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Monetizing Data Management

Book Description

What's the Return on Investment (ROI) on data management? Sound like an impossible question to answer? Not if you read this book and learn the value-added approach to managing enterprise resources and assets. This book defines the five interrelated best practices that comprise data management, and shows you how by example to successfully communicate data management ROI to senior management. 

The 17 cases we share will help you to identify opportunities to introduce data management into the strategic conversations that occur in the C-suite. You will gain a new perspective regarding the stewardship of your data assets and insulate your operations from the chaos, losses and risks that result from traditional approaches to technological projects. And you will learn how to protect yourself from legal challenges resulting from outsourced information technology projects gone badly due to incorrect project sequencing and focus. With the emerging acceptance and adoption of revised performance standards, your organization will be better prepared to face the coming big data deluge! 

The book contains four chapters:

  • Chapter 1 gives a somewhat unique perspective to the practice of leveraging data. We describe the motivations and delineate the specific challenges preventing most organizations from making substantial progress in this area.
  • Chapter 2 presents 11 cases where leveraging data has produced positive financial results that can be presented in language of immediate interest to C-level executives. To the degree possible, we have quantified the effect that data management has had in terms that will be meaningful to them also.
  • Chapter 3 describes five instances taken from the authors' experiences with various governmental defense departments. The lessons in this section however can be equally applied to many non-profit and non-defense governmental organizations.
  • Chapter 4 speaks specifically to the interaction of data management practices, in terms of both information technology projects and legal responsibilities. Reading it can help your organization avoid a number of perils, stay out of court and better vet contractors, experts and other helpers who play a role in organization information technology development.


From John Bottega Foreword: 
Data is the new currency. Yes, an expression that is being used quite a bit of late, but it is very relevant in discussing the importance of data and the methodologies by which we manage it. And like any currency, how we manage it determines its true value. Like any currency, it can be managed wisely, or it can be managed foolishly. It can be put to good use, or it can be squandered away. The question is – what factors determine the path that we take? How do we properly manage this asset and realize its full value and potential? 

In Monetizing Data Management, Peter and Juanita explore the question of how to understand and place tangible value on data and data management. They explore this question through a series of examples and real-world use cases to exemplify how the true value of data can be realized. They show how bringing together business and technology, and applying a data-centric forensic approach can turn massive amounts of data into the tools needed to improve business processes, reduce costs, and better serve the customer. Data monetization is not about turning data into money. Instead, it's about taking information and turning it into opportunity. It's about the need to understand the real meaning of data in order to extract value from it. And it's about achieving this objective through a partnership with business and technology. In Monetizing Data Management, the authors demonstrate how true value can be realized from our data through improved data centric approaches.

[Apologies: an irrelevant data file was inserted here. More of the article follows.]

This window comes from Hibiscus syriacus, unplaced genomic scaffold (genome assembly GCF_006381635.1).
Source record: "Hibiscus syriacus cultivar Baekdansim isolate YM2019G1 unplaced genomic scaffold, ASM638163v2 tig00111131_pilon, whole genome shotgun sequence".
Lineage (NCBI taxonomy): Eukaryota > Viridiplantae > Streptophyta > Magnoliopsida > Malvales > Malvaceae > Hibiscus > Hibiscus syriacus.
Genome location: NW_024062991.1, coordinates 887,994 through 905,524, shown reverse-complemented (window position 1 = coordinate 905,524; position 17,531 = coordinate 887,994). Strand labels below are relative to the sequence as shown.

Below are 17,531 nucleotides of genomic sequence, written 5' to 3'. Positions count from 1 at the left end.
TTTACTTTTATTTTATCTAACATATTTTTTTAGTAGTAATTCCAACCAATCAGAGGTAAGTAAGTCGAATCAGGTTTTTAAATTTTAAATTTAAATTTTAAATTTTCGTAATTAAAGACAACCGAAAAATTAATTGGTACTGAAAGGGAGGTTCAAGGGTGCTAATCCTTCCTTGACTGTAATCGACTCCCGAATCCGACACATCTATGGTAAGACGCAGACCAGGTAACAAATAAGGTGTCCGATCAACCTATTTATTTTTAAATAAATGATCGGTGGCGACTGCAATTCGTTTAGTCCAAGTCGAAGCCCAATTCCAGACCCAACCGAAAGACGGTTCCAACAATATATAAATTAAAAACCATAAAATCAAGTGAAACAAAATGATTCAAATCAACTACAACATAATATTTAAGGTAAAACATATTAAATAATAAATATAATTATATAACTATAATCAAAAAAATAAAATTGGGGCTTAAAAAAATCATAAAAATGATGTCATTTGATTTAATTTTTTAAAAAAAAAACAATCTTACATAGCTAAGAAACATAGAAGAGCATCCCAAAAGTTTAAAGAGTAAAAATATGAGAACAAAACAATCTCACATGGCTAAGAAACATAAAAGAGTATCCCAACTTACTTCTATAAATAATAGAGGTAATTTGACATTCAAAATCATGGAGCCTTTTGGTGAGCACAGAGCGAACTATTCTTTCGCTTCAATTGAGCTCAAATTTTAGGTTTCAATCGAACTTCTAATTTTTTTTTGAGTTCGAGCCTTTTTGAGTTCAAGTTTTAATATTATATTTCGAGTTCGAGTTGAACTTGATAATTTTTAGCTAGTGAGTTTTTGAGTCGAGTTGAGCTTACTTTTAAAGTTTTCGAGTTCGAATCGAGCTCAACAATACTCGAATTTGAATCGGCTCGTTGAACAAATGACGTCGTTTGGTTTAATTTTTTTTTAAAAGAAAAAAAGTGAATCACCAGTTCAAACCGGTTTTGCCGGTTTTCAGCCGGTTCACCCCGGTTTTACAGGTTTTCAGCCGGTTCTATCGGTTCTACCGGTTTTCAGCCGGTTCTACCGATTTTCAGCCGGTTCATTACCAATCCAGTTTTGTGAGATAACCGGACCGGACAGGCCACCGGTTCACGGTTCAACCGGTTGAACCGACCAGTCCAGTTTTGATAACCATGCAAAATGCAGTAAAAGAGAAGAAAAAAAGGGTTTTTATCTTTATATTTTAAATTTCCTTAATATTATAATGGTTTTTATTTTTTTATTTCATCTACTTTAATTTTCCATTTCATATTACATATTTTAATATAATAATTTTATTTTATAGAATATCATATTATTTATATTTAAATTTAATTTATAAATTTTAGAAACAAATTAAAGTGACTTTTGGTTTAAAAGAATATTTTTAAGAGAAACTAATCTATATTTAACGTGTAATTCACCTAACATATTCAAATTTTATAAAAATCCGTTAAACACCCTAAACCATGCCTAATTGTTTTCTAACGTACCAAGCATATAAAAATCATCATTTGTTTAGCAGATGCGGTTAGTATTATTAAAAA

Table of Contents

  1. Table of Contents
  2. Acknowledgements
  3. About the Authors
  4. Foreword
  5. Executive Summary
  6. Chapter 1: Data Management as a Prerequisite to Data Leveraging
    1. Data leveraging requires architectural and engineering disciplines
    2. What is data management?
    3. Why is data management important?
    4. An incorrect educational focus
    5. Lack of agreement over who is responsible for data assets
    6. Value-added data management is derived from data-centric development best practices
    7. Data-centric approach leads directly to organizational productivity advantages
    8. Data management consists of five integrated practice areas
    9. Improving organizational data management maturity
    10. Data management pay-offs
  7. Chapter 2: Bottom Line Pay-offs: Eleven Financial Cases
    1. Who’s doing what, and why? ($25 million annually)
    2. Three ERP cases that also apply to software application package implementation
    3. Real solution cost ($30,000,000 versus a roomful of MBAs)
    4. Two tank cases
    5. The additional 45% is worth $50 million
    6. What happened to our funding? (at least $1 million in government funding)
    7. But data stuff is complicated; how do I explain it? (£500 really increased project clarity)
  8. Chapter 3: Real Live Pay-offs: Five Non-Monetary Cases
    1. Everyone has bills to pay (but some bills are more equal than others)
    2. Identifying payment error correction and boosting troop morale? (priceless)
    3. Saving warfighter lives (friendly fire death prevention)
    4. Saving warfighter lives (US Army suicide prevention: a clear data governance success)
  9. Chapter 4: And Then There Are the Lawyers: An Illustrative Legal Matter
  10. Conclusion: Your Charge
  11. References